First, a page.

Search - Doctor Who: Resurrection of the Daleks (Story 134) on DVD

Doctor Who: Resurrection of the Daleks (Story 134)
Doctor Who Resurrection of the Daleks
Story 134
Actors: Peter Davison, Janet Fielding, Mark Strickson, Terry Molloy, Rula Lenska
Director: Matthew Robinson
Genres: Action & Adventure, Drama, Science Fiction & Fantasy, Television, Cult Movies
NR     2003     1hr 40min

Trapped in a time corridor, the TARDIS veers off course, emerging in London's deserted docklands. In the far future, a prison ship in deep space comes under attack. These two remote events are linked by one terrible purpos...  more »


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Movie Details

Actors: Peter Davison, Janet Fielding, Mark Strickson, Terry Molloy, Rula Lenska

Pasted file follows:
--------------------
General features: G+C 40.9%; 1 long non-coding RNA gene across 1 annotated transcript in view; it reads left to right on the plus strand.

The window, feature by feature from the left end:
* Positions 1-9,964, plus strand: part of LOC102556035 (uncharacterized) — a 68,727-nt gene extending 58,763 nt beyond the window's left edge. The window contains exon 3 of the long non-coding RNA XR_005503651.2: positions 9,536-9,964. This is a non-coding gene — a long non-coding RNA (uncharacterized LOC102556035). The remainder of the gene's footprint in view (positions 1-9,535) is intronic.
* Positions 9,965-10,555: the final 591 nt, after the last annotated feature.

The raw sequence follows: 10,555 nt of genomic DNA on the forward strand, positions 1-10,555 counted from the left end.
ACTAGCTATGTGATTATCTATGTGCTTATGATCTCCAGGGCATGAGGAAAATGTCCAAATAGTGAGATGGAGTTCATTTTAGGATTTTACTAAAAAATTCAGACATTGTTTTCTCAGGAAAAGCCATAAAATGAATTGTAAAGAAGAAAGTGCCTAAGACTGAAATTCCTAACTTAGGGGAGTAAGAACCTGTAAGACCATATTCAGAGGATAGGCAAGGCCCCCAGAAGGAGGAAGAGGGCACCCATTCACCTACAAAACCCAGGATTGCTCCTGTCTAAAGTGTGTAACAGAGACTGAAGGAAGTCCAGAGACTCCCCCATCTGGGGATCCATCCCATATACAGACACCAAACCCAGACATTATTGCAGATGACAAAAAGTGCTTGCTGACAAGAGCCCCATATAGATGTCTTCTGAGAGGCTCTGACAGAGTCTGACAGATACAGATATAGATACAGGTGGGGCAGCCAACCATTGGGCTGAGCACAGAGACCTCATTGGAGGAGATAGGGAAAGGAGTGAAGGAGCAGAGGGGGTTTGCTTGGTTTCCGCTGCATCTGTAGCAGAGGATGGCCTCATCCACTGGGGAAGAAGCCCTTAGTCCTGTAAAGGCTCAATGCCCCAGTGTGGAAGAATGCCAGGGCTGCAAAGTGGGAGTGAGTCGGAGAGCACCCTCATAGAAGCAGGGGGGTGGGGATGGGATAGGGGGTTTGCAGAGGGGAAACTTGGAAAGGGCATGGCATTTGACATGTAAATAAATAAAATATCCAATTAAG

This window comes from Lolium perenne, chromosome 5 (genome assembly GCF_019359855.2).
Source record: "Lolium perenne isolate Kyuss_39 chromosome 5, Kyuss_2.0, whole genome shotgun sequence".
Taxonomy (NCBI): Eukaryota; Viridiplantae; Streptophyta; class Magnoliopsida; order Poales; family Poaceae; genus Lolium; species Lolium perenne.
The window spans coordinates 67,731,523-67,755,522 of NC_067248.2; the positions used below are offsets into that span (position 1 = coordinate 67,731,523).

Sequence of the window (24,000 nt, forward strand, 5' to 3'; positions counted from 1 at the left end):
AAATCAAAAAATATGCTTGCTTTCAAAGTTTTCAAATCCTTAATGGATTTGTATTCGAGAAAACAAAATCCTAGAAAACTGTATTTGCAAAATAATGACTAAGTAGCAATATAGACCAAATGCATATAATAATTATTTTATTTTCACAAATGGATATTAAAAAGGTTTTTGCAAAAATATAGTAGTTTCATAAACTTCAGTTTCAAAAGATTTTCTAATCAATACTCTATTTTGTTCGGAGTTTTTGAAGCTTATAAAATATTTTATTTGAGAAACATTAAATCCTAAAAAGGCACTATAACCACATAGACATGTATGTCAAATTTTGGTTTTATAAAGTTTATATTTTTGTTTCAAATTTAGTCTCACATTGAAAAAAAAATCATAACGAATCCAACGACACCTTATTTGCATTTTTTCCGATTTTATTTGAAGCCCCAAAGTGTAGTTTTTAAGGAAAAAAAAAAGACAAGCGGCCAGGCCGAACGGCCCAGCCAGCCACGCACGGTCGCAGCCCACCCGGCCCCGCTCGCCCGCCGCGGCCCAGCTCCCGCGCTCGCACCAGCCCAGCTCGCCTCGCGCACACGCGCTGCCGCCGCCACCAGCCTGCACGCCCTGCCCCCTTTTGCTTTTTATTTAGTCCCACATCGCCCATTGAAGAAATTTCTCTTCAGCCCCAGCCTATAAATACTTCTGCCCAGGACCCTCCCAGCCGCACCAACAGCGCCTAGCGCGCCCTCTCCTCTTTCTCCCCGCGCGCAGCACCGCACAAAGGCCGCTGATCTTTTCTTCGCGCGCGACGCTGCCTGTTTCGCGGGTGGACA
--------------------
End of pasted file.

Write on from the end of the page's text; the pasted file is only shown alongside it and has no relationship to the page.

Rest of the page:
Director: Matthew Robinson
Genres: Action & Adventure, Drama, Science Fiction & Fantasy, Television, Cult Movies
Sub-Genres: Action & Adventure, Drama, Robots & Androids, Drama, Science Fiction, Sci-Fi & Fantasy
Studio: BBC Video / Warner Bros.
Format: DVD - Color,Full Screen - Closed-captioned
DVD Release Date: 07/01/2003
Theatrical Release Date: 09/29/1975
Release Year: 2003
Run Time: 1hr 40min
Screens: Color,Full Screen
Number of Discs: 1
SwapaDVD Credits: 1
Total Copies: 0
Members Wishing: 11
MPAA Rating: NR (Not Rated)
Languages: English
Subtitles: English

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Movie Reviews

"I'm not coming with you."
Jason A. Miller | New York, New York USA | 09/23/2003
(4 out of 5 stars)